Tony's Site

Mobile Mini Wireless Server


For what seemed a good reason at the time I decided to create a server. The requirements were:

I was interested in trying out an ITX solution with a built in wireless AP.


Server created. I have now used this kit in anger and three problems arose:

I will wait until Squeeze becomes Stable and then investigate these further.

One of the problems of using Debian Testing is that things change. Although most things worked when I first set up, apart from the problems mentioned above, as Squeeze upgrades came through some things stopped working.


My choice of hardware hasn't been terribly scientific. I had mocked up a solution using old PC kit - 200 MHz Pentium, 128MByte ram and 10GByte disk - and this ran OK'ish. So I was sure any modern kit would be fine. After some research on the Internet I chose an M350 case and Intel D945GSEJT Atom N270 1.6GHz Mini-ITX mainboard from LinITX. There is an I/O shield and riser card specific for this case/motherboard which allows fitting of a PCI card. When I bought this I had no plans for it at the time; thinking it might be useful in future; in fact it turned out to be essential. I planned to use a 2.5 inch disk I have already have.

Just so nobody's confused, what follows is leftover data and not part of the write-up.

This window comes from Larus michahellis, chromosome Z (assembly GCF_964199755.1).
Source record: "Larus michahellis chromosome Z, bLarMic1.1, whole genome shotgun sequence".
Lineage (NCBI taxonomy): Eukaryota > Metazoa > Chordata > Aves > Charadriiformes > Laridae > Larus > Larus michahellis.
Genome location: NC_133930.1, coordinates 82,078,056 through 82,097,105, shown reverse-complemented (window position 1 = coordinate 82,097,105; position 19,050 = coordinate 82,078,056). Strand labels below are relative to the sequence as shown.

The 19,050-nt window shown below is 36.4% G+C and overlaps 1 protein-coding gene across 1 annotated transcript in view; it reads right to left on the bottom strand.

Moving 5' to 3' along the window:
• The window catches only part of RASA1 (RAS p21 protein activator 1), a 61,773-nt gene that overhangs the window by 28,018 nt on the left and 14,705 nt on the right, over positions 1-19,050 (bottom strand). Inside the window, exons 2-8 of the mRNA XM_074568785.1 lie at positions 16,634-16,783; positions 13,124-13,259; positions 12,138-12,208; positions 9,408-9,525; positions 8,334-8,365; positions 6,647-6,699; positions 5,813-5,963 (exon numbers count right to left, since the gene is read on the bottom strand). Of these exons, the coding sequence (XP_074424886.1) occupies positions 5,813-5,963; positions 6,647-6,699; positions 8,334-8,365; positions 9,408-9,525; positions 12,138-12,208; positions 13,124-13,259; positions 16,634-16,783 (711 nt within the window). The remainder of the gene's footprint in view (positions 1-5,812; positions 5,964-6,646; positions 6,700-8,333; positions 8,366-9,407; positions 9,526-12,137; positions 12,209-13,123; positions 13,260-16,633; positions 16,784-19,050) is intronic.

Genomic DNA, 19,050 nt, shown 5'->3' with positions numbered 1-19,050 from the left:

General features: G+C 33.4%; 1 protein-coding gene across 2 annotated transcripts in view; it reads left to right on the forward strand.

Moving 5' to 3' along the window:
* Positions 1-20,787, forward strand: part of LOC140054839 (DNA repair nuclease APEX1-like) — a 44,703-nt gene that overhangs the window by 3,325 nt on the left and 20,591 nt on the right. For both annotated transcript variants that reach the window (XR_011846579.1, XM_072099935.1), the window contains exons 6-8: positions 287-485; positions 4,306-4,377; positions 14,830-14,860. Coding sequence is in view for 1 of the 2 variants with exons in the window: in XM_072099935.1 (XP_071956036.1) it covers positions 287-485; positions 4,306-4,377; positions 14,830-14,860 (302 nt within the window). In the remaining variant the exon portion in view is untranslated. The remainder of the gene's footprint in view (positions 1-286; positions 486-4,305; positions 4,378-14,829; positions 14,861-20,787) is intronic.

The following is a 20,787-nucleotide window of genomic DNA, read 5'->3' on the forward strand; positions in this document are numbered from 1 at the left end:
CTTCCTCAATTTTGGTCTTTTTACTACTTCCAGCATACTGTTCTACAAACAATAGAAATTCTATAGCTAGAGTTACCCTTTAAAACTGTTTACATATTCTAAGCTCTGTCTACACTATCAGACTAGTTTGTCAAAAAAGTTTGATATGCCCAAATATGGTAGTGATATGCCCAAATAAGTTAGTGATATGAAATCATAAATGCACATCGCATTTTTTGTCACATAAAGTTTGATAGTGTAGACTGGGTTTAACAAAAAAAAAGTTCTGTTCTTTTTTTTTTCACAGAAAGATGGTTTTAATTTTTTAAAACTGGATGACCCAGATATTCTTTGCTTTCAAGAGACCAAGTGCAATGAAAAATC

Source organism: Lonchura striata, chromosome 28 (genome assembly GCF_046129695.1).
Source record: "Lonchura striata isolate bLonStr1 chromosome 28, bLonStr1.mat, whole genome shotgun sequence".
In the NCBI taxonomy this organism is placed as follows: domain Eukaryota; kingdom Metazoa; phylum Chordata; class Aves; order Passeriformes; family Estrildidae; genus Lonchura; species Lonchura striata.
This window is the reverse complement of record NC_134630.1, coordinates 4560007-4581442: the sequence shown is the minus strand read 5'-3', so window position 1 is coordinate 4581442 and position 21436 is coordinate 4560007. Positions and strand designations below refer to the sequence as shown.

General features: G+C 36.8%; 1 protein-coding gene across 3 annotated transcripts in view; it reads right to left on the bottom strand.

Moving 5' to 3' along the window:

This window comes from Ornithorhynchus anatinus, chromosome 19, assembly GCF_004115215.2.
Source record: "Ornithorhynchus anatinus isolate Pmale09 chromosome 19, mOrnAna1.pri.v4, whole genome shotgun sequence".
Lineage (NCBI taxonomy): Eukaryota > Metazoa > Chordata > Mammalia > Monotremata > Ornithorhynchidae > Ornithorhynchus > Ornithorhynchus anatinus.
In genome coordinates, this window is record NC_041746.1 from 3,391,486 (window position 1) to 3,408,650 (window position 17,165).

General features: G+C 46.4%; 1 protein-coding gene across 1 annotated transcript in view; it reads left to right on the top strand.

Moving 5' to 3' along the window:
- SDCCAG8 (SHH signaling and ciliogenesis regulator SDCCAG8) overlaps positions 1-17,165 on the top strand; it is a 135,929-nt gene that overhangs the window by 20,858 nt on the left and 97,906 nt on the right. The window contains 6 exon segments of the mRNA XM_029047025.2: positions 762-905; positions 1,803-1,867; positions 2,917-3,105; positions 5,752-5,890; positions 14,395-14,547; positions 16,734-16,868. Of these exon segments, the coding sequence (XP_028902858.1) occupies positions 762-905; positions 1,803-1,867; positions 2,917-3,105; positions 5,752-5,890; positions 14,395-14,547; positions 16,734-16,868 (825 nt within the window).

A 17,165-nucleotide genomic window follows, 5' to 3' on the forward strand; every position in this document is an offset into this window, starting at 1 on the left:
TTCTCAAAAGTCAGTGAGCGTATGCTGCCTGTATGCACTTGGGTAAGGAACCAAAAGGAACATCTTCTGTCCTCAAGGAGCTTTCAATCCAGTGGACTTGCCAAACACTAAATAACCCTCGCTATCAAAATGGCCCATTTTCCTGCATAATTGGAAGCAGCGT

The kit arrived promptly from LinITX and was easy to install once I had downloaded the manuals from the links above. Only slight problem was fitting the bracket for the PCI card as there were no instructions. Once I realised that part of the bracket protrudes outside the case it was easy.

Choosing the wireless card turned out to be the hardest part. The problem is that not all wireless cards that have Linux drivers can be used as an Access Point. I could find no clear information on this. I had intended to use a mini PCIe card - that was one of the reasons for the choice of motherboard but in the end used a PCI card fitted in the riser mentioned earlier. Finding a card that works and is available proved difficult, especially as manufacturers may change the chipset in cards. I finally made use of a D-Link DWL-G510, revision C2, from DABS.

Operating System

I installed Debian Squeeze from a USB stick. Instructions on how to do that can be found here. The boot.image.gz file mentioned can be found here and the ISO image here.